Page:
By: Megan Gibson
In the wee hours of Tuesday evening, October 24, 2017, the Senate voted
to kill a regulation giving U.S. consumers flexibility to sue their banks
and other financial institutions. The rule was published by the Consumer
Financial Protection Bureau (CFPB) this past July to bar companies from
utilizing forced arbitration clauses against consumers.
Forced arbitration has been found to simply be bad news for consumers.
In a statement released by CFPB in July of 2017, they noted that by blocking
group lawsuits, companies are able to:
- Deny consumers their day in court
- Avoid paying out big refunds
- I’ve consumers less overall relief than in class actions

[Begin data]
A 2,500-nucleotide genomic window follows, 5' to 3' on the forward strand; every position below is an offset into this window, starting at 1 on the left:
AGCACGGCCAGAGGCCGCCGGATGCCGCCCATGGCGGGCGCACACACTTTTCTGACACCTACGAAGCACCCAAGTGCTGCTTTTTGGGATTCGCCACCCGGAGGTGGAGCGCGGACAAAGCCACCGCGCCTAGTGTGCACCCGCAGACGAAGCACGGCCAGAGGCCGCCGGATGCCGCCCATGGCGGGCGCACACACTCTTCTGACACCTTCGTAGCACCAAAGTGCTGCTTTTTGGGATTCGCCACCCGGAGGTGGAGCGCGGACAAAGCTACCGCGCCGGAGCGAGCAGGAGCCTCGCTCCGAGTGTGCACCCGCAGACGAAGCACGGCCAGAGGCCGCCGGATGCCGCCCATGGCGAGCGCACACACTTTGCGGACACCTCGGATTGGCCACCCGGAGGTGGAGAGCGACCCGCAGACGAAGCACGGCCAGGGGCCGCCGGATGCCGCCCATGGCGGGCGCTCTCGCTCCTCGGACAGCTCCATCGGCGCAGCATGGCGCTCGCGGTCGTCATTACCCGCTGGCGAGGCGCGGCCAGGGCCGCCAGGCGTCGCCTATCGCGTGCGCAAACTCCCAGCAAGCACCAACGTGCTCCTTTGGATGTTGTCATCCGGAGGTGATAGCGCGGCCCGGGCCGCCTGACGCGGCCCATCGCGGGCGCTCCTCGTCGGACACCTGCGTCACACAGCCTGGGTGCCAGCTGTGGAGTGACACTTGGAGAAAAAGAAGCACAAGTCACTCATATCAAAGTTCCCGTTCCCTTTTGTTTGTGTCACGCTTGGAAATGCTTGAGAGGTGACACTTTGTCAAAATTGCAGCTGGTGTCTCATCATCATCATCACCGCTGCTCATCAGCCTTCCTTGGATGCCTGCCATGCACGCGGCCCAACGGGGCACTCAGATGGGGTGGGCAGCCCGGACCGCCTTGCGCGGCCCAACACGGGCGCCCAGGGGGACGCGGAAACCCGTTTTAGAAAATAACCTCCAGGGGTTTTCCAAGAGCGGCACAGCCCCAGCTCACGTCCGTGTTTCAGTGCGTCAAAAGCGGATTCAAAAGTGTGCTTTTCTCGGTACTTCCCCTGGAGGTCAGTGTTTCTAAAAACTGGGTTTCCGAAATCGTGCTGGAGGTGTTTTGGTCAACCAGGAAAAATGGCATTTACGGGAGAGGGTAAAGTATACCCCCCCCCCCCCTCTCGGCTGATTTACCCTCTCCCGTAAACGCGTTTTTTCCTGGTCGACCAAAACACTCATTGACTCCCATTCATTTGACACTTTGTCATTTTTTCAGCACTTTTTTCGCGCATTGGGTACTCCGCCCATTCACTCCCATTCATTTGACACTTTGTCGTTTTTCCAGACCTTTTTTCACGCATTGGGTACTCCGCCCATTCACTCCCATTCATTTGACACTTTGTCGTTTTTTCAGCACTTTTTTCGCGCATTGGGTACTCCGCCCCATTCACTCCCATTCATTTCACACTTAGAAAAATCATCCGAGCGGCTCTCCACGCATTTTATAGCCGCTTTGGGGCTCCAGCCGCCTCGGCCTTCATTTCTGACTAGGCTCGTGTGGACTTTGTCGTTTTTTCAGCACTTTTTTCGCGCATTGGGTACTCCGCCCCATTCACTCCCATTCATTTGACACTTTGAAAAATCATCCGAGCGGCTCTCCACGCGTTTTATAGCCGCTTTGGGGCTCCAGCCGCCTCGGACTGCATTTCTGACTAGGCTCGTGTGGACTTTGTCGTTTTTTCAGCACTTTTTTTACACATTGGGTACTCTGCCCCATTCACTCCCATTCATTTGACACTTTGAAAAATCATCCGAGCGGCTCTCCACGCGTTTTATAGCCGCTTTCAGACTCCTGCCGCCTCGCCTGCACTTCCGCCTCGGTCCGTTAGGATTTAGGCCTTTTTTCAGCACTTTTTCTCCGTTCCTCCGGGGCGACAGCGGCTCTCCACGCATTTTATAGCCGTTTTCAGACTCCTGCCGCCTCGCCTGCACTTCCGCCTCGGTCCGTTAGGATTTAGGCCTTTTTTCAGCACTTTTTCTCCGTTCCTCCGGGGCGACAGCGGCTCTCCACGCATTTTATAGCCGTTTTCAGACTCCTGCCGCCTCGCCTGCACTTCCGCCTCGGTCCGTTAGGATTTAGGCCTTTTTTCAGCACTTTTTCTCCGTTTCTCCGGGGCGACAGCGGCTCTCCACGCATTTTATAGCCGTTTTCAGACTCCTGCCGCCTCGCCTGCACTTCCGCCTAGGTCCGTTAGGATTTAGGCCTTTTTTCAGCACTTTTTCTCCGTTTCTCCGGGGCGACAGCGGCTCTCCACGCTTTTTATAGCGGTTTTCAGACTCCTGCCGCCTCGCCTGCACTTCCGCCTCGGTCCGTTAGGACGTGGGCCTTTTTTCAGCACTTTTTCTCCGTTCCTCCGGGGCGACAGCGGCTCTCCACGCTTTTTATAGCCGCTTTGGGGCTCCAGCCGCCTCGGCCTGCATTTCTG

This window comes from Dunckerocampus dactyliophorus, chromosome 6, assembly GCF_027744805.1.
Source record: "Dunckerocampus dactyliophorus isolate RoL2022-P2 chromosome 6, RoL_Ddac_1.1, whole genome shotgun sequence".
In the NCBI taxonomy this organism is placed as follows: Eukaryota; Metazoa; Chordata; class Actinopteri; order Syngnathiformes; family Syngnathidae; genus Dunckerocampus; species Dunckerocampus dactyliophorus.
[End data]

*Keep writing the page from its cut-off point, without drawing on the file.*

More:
- Continue practices that are harmful to consumers in order to generate profit
Specifically, the rule would have empowered customers of credit card companies,
banks, and other financial institutions to join together in class-action
law suits if they felt or knew that they had been wronged. The deciding
vote was cast by Vice President Mike Pence. This is unequivocally a win
for Wall Street and big banks, and a loss for the everyday consumer.